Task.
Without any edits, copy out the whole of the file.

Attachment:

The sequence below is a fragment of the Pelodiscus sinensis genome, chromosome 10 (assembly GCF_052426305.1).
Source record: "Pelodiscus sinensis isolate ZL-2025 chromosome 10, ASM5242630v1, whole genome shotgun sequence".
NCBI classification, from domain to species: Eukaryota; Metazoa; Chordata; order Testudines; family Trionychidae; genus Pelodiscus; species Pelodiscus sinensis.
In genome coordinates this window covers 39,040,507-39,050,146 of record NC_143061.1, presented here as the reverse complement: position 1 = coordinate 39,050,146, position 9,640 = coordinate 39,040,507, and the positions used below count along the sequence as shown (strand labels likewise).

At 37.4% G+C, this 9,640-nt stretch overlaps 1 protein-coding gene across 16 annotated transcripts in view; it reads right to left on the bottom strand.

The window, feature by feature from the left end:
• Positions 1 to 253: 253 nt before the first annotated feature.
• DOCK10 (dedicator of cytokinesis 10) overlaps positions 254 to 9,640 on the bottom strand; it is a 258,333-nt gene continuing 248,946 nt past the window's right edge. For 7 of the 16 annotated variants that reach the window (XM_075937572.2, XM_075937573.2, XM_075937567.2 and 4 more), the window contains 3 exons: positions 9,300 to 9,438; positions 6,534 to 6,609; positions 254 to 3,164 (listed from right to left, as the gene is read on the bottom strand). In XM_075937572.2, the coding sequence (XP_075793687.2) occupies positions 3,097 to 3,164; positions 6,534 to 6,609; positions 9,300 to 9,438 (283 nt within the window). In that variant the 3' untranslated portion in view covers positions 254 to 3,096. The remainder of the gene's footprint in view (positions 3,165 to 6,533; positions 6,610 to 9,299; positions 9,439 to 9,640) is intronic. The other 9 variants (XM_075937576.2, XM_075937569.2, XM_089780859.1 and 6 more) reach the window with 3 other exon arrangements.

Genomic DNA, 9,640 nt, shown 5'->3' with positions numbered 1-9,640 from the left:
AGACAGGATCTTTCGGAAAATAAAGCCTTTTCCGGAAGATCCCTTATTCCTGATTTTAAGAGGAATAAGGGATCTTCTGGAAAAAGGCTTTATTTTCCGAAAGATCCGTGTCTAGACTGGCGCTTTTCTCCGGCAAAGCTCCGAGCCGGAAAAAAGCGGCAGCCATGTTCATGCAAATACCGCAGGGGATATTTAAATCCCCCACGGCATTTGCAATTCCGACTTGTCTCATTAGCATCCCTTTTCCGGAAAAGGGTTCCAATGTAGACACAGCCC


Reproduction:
The sequence below is a fragment of the Pelodiscus sinensis genome, chromosome 10 (assembly GCF_052426305.1).
Source record: "Pelodiscus sinensis isolate ZL-2025 chromosome 10, ASM5242630v1, whole genome shotgun sequence".
NCBI classification, from domain to species: Eukaryota; Metazoa; Chordata; order Testudines; family Trionychidae; genus Pelodiscus; species Pelodiscus sinensis.
In genome coordinates this window covers 39,040,507-39,050,146 of record NC_143061.1, presented here as the reverse complement: position 1 = coordinate 39,050,146, position 9,640 = coordinate 39,040,507, and the positions used below count along the sequence as shown (strand labels likewise).

At 37.4% G+C, this 9,640-nt stretch overlaps 1 protein-coding gene across 16 annotated transcripts in view; it reads right to left on the bottom strand.

The window, feature by feature from the left end:
• Positions 1 to 253: 253 nt before the first annotated feature.
• DOCK10 (dedicator of cytokinesis 10) overlaps positions 254 to 9,640 on the bottom strand; it is a 258,333-nt gene continuing 248,946 nt past the window's right edge. For 7 of the 16 annotated variants that reach the window (XM_075937572.2, XM_075937573.2, XM_075937567.2 and 4 more), the window contains 3 exons: positions 9,300 to 9,438; positions 6,534 to 6,609; positions 254 to 3,164 (listed from right to left, as the gene is read on the bottom strand). In XM_075937572.2, the coding sequence (XP_075793687.2) occupies positions 3,097 to 3,164; positions 6,534 to 6,609; positions 9,300 to 9,438 (283 nt within the window). In that variant the 3' untranslated portion in view covers positions 254 to 3,096. The remainder of the gene's footprint in view (positions 3,165 to 6,533; positions 6,610 to 9,299; positions 9,439 to 9,640) is intronic. The other 9 variants (XM_075937576.2, XM_075937569.2, XM_089780859.1 and 6 more) reach the window with 3 other exon arrangements.

Genomic DNA, 9,640 nt, shown 5'->3' with positions numbered 1-9,640 from the left:
AGACAGGATCTTTCGGAAAATAAAGCCTTTTCCGGAAGATCCCTTATTCCTGATTTTAAGAGGAATAAGGGATCTTCTGGAAAAAGGCTTTATTTTCCGAAAGATCCGTGTCTAGACTGGCGCTTTTCTCCGGCAAAGCTCCGAGCCGGAAAAAAGCGGCAGCCATGTTCATGCAAATACCGCAGGGGATATTTAAATCCCCCACGGCATTTGCAATTCCGACTTGTCTCATTAGCATCCCTTTTCCGGAAAAGGGTTCCAATGTAGACACAGCCC